Unlike most of the rest of the country, Pennsylvania’s traffic fatalities have continued to drop, reaching an all-time low of 1,188 in 2016.
While this is indeed “good news,” it it’s hard to avoid the conclusion that the number is still too high, when one considers that distracted driving, speeding, driving under the influence and other behavioral causes can be avoided.
PennDOT has done a good job of moving safety improvement projects forward, even before passage of Act 89 of 2013, which will increase transportation funding by $2.3 billion per year. And auto makers, with considerable help from the burgeoning autonomous vehicle industry, are rapidly making safer cars and trucks.
Another initiative that would help is automated speed enforcement in highway work zones. Not only would this better protect highway workers, it would benefit motorists, who comprise by far the largest proportion of fatalities that result from work zone crashes. A bill is moving through the state Senate.
Transportation Issue Update
- Bucking the national trend, traffic fatalities in Pennsylvania continue to drop and are now lower than at any time since record keeping began in 1928.
- The first of 29 compressed natural gas fueling stations for public transportation agencies across the Commonwealth has been completed in Johnstown.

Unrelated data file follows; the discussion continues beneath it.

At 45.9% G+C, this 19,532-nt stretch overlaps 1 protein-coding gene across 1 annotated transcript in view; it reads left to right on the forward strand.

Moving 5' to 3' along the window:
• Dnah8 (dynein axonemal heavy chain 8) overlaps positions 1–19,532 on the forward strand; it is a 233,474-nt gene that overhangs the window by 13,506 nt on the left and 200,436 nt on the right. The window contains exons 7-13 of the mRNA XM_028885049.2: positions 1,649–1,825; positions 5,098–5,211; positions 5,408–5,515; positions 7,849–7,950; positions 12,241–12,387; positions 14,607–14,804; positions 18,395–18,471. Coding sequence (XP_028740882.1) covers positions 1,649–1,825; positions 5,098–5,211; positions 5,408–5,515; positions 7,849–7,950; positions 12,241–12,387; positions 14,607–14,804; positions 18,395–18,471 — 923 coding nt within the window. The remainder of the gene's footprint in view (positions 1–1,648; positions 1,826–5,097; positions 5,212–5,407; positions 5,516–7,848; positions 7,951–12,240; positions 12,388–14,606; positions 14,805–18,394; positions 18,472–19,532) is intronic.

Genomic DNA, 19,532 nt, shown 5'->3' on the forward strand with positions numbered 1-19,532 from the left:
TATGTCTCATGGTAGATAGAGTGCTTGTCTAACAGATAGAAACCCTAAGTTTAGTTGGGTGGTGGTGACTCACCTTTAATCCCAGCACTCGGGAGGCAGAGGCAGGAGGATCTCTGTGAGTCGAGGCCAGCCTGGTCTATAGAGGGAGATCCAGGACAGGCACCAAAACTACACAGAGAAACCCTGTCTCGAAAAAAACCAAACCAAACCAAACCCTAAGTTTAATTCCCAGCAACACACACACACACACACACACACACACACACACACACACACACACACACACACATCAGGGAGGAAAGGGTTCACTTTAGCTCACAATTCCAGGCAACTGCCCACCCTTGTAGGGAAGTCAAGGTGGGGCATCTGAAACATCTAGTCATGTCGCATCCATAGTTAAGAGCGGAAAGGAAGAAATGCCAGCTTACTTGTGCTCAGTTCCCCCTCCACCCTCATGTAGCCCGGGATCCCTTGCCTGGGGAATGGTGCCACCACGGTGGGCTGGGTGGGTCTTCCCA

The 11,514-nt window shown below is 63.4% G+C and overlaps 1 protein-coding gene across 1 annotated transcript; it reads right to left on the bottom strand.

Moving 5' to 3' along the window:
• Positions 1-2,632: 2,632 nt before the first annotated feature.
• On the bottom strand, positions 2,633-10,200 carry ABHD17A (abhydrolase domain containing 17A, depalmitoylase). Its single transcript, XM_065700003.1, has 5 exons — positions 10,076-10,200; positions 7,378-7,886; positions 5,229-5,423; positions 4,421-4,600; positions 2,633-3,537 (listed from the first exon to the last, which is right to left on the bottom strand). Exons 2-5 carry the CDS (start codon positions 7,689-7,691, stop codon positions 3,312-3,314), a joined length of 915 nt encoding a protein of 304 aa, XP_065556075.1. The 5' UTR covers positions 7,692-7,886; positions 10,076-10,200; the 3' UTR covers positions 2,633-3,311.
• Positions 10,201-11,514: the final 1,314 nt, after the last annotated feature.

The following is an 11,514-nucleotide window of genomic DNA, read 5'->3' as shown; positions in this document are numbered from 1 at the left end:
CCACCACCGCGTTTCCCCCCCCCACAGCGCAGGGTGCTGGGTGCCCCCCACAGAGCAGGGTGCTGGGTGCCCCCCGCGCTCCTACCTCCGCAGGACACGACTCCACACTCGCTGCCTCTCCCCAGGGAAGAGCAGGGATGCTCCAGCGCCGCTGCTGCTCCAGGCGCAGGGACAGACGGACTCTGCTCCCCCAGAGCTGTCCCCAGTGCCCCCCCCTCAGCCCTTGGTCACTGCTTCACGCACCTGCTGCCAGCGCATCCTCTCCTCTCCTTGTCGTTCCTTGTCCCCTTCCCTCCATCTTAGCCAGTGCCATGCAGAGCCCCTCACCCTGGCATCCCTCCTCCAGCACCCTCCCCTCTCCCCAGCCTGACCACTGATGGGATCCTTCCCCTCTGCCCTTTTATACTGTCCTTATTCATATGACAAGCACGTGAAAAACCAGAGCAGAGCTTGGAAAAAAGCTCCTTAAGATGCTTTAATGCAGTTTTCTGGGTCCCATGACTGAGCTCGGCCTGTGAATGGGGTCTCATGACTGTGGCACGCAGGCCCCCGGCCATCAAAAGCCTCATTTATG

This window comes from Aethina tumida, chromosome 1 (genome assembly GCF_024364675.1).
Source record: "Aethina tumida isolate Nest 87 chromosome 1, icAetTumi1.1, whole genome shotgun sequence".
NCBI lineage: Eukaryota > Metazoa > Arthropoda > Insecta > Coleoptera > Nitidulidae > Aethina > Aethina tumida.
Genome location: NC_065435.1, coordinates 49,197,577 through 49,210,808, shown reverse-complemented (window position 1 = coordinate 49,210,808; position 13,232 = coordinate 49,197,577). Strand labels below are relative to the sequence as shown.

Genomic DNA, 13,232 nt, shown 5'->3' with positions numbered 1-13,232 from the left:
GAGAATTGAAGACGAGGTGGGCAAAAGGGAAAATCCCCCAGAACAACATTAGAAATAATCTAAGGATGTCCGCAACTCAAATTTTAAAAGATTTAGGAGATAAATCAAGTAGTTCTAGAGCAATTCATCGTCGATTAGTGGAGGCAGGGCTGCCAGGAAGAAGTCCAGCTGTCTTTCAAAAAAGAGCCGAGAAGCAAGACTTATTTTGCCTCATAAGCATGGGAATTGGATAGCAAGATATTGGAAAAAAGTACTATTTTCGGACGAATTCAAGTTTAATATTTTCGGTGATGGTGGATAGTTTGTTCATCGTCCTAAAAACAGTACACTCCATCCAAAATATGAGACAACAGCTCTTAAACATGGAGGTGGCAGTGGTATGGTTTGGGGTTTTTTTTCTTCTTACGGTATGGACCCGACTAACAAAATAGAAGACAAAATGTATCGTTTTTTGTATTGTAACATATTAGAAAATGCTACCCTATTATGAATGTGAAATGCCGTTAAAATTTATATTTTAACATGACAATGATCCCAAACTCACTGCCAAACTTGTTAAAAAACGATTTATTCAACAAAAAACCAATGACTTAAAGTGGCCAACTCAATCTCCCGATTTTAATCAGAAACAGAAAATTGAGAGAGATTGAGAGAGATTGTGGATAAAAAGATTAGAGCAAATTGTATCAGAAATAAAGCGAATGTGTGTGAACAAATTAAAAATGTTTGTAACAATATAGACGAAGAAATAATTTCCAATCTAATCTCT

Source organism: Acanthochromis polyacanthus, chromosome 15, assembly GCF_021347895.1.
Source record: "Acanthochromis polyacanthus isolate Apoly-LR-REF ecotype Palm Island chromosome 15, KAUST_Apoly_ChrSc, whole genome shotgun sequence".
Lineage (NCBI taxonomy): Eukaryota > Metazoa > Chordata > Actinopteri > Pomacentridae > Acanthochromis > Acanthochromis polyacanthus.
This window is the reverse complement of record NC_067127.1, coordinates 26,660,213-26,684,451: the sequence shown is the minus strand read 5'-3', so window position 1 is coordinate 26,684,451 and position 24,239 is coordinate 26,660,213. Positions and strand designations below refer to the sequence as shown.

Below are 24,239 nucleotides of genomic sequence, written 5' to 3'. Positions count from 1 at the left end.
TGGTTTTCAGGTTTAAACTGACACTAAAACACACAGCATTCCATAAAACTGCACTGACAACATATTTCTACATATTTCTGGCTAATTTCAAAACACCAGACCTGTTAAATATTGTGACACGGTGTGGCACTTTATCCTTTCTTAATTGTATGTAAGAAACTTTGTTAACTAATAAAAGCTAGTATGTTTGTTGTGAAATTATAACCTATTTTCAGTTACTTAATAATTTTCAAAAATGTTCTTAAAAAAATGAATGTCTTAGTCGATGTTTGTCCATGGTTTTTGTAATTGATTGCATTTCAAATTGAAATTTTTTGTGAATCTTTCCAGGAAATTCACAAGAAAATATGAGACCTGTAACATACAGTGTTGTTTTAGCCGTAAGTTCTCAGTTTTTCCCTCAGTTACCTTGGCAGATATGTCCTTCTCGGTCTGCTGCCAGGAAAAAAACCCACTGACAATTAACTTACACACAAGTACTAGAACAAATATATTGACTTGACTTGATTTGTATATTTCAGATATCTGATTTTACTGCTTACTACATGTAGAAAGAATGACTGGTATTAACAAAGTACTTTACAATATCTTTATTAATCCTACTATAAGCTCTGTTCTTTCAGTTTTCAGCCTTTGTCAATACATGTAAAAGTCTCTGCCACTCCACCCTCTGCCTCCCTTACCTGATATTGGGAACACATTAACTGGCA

- Billy Penn published a rundown on the various I-95-related road construction projects in Philly. The verdict: construction will continue well into the next decade, and maybe longer.
- The development of autonomous vehicles and surrounding technology continues to move ahead at a significant pace. Here’s the latest from Pittsburgh.
- Although listed on PennDOT’s 12-year Transportation Improvement Plan, the widening of I-81 in northeast PA is still a long way off.
- PennLive/the Patriot News published a long article about the rebuilding of the PA Turnpike. This year another 21 miles of the toll road will be rebuilt.
- While most counties that consider assessing an optional $5 vehicle registration fee wind up approving it, Northumberland County has turned the opportunity down – twice.